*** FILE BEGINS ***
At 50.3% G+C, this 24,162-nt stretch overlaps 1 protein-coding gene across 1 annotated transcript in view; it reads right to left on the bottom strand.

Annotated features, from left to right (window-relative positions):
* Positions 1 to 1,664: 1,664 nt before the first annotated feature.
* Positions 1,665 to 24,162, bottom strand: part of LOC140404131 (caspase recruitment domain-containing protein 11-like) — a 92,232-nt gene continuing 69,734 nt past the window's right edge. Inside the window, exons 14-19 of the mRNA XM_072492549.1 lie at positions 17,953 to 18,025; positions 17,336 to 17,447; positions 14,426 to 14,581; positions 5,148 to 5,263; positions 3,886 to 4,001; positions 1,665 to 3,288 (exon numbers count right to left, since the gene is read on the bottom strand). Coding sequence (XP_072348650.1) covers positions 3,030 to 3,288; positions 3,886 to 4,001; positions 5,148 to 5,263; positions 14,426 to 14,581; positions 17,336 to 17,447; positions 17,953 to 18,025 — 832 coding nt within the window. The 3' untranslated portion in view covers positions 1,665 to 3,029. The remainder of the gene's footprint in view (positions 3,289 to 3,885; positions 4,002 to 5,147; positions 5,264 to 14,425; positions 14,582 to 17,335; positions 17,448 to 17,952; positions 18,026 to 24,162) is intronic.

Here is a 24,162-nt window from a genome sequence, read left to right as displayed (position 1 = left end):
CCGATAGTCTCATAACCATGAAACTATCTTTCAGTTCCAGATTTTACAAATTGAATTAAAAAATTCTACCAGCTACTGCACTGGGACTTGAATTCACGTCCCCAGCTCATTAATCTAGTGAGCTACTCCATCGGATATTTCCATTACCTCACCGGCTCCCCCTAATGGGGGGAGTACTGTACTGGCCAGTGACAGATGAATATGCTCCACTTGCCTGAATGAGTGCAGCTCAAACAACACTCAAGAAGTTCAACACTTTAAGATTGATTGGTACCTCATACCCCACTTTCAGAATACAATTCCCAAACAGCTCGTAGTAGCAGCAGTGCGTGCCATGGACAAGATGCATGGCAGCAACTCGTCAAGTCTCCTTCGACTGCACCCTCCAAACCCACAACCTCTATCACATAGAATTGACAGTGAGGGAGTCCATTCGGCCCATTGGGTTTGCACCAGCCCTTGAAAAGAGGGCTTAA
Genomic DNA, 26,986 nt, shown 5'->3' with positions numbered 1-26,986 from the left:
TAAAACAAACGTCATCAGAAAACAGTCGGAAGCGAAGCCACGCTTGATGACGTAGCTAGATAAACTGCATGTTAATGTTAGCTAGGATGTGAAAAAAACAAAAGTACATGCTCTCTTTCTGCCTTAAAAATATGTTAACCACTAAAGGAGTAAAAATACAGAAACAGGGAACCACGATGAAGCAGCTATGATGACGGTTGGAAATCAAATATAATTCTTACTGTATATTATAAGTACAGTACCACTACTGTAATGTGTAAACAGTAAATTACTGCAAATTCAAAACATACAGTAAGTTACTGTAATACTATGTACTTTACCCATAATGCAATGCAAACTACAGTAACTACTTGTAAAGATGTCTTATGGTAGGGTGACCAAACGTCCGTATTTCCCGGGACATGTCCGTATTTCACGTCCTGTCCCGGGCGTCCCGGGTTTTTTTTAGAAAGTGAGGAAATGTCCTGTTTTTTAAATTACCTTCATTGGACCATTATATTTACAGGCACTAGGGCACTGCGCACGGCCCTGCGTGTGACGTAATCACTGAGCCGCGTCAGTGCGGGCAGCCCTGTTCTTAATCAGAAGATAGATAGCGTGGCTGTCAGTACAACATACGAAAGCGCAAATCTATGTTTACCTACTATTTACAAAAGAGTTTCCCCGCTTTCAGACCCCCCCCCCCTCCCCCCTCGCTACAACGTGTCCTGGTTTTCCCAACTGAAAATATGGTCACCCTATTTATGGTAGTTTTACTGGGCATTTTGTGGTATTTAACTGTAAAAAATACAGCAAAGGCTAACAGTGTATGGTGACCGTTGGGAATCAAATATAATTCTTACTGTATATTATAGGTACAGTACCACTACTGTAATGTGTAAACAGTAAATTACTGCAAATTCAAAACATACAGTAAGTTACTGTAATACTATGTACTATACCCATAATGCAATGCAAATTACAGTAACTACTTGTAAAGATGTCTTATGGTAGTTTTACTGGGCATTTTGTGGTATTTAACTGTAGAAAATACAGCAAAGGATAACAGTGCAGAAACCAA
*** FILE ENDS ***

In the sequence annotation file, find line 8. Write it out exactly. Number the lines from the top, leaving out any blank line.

TAAAACAAACGTCATCAGAAAACAGTCGGAAGCGAAGCCACGCTTGATGACGTAGCTAGATAAACTGCATGTTAATGTTAGCTAGGATGTGAAAAAAACAAAAGTACATGCTCTCTTTCTGCCTTAAAAATATGTTAACCACTAAAGGAGTAAAAATACAGAAACAGGGAACCACGATGAAGCAGCTATGATGACGGTTGGAAATCAAATATAATTCTTACTGTATATTATAAGTACAGTACCACTACTGTAATGTGTAAACAGTAAATTACTGCAAATTCAAAACATACAGTAAGTTACTGTAATACTATGTACTTTACCCATAATGCAATGCAAACTACAGTAACTACTTGTAAAGATGTCTTATGGTAGGGTGACCAAACGTCCGTATTTCCCGGGACATGTCCGTATTTCACGTCCTGTCCCGGGCGTCCCGGGTTTTTTTTAGAAAGTGAGGAAATGTCCTGTTTTTTAAATTACCTTCATTGGACCATTATATTTACAGGCACTAGGGCACTGCGCACGGCCCTGCGTGTGACGTAATCACTGAGCCGCGTCAGTGCGGGCAGCCCTGTTCTTAATCAGAAGATAGATAGCGTGGCTGTCAGTACAACATACGAAAGCGCAAATCTATGTTTACCTACTATTTACAAAAGAGTTTCCCCGCTTTCAGACCCCCCCCCCCTCCCCCCTCGCTACAACGTGTCCTGGTTTTCCCAACTGAAAATATGGTCACCCTATTTATGGTAGTTTTACTGGGCATTTTGTGGTATTTAACTGTAAAAAATACAGCAAAGGCTAACAGTGTATGGTGACCGTTGGGAATCAAATATAATTCTTACTGTATATTATAGGTACAGTACCACTACTGTAATGTGTAAACAGTAAATTACTGCAAATTCAAAACATACAGTAAGTTACTGTAATACTATGTACTATACCCATAATGCAATGCAAATTACAGTAACTACTTGTAAAGATGTCTTATGGTAGTTTTACTGGGCATTTTGTGGTATTTAACTGTAGAAAATACAGCAAAGGATAACAGTGCAGAAACCAA